Elias Kimayo is a human rights defender, challenging the forced evictions of Sengwer people from the Embobut forest. Photo Amnesty International

Despite the continuous harassment they are subjected to by the Kenyan authorities, Sengwer people continue to resist. Many have refused to leave the forest, and therefore remain at risk of being arrested and having their houses as well as their belongings burnt by Kenya Forest Service (KFS) guards – who are in charge of carrying out the evictions.

Elias, a 37-years-old Sengwer man and human rights defender, has been evicted more times than he can remember – 9 times between January 2014 and March 2015 alone. He told us: “we no longer have peace to practice our proud culture and heritage and [to ensure the] conservation of the forest, due to frequent evictions by KFS guards”. This has had a devastating impact on his livelihood and on his family life: “I can’t live with my kids, they are forced to live outside of the forest because of the impact of the evictions. This might cause assimilation, loss of culture and identity. [My kids] are also missing crucial parental love and it might affect their future. It’s a traumatizing experience and daily psychological torture [for me].”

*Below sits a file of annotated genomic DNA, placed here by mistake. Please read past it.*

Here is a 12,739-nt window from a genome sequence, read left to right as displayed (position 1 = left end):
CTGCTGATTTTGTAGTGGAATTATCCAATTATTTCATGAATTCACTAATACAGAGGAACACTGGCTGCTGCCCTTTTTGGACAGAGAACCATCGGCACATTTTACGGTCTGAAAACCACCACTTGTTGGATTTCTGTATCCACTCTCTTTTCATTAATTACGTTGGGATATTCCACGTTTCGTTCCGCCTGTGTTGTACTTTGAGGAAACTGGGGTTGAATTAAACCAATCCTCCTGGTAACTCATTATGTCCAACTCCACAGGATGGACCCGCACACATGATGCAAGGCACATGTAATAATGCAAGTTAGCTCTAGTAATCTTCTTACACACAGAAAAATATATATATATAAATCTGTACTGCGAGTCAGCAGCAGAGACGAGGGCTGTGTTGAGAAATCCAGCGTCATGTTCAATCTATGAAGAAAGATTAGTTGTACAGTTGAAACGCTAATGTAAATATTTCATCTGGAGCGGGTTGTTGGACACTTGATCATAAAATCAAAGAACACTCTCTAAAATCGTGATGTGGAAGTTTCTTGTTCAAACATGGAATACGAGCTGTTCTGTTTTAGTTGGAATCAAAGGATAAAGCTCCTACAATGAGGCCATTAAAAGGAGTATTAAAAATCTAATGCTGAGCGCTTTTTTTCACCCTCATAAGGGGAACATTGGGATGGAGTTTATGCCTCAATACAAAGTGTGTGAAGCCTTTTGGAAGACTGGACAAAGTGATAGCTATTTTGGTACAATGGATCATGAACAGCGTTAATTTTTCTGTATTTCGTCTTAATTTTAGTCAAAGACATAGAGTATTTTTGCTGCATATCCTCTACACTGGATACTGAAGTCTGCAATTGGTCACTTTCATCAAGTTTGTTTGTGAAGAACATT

But he is not giving up. He has been documenting the human rights abuses against his community for years, filming KFS guards burning houses in his community. In April 2017 however, he was caught and badly injured by KFS guards: “I was taking pictures of Kenya Forest Service Guards who were burning houses of the Sengwer in Embobut forest. I counted 29 burnt houses. The guards started shooting at me. I ran, but tripped and fell, breaking my kneecap, and they caught up with me. They hit me with the butt of a rifle, and broke my arm. They took two cameras and an iPad from me.” He had to be hospitalised, and this left him with medical bills he is still struggling to pay.

The authorities are forcibly evicting Sengwer people from their homes, allegedly for conservation purposes. But the community has actually been a major asset for the preservation at the forest, they are bee-keepers and use its resources sustainably. This makes Elias very angry: “[The conflict between the government and the Sengwer community] has caused the fast degradation of the forest, the loss of resources and of the wildlife”, he told us, “the only alternative is for the government to trust and recognise the Sengwer people as the custodian of the Embobut forest. We have been caring, preserving and protecting the fauna and flora for centuries and have used it sustainably. We possess indigenous knowledge based on unwritten customary laws. If this is enhanced then it will provide a cheaper and lasting solution to the conservation paradigm and to this conflict. Within 5 to 10 years the forest will be fully regenerated. ”

BY: AMNESTY INTERNATIONAL

https://undripplusten.org/2017/10/09/conservation-and-indigenous-peoples-rights-not-a-zero-sum-game/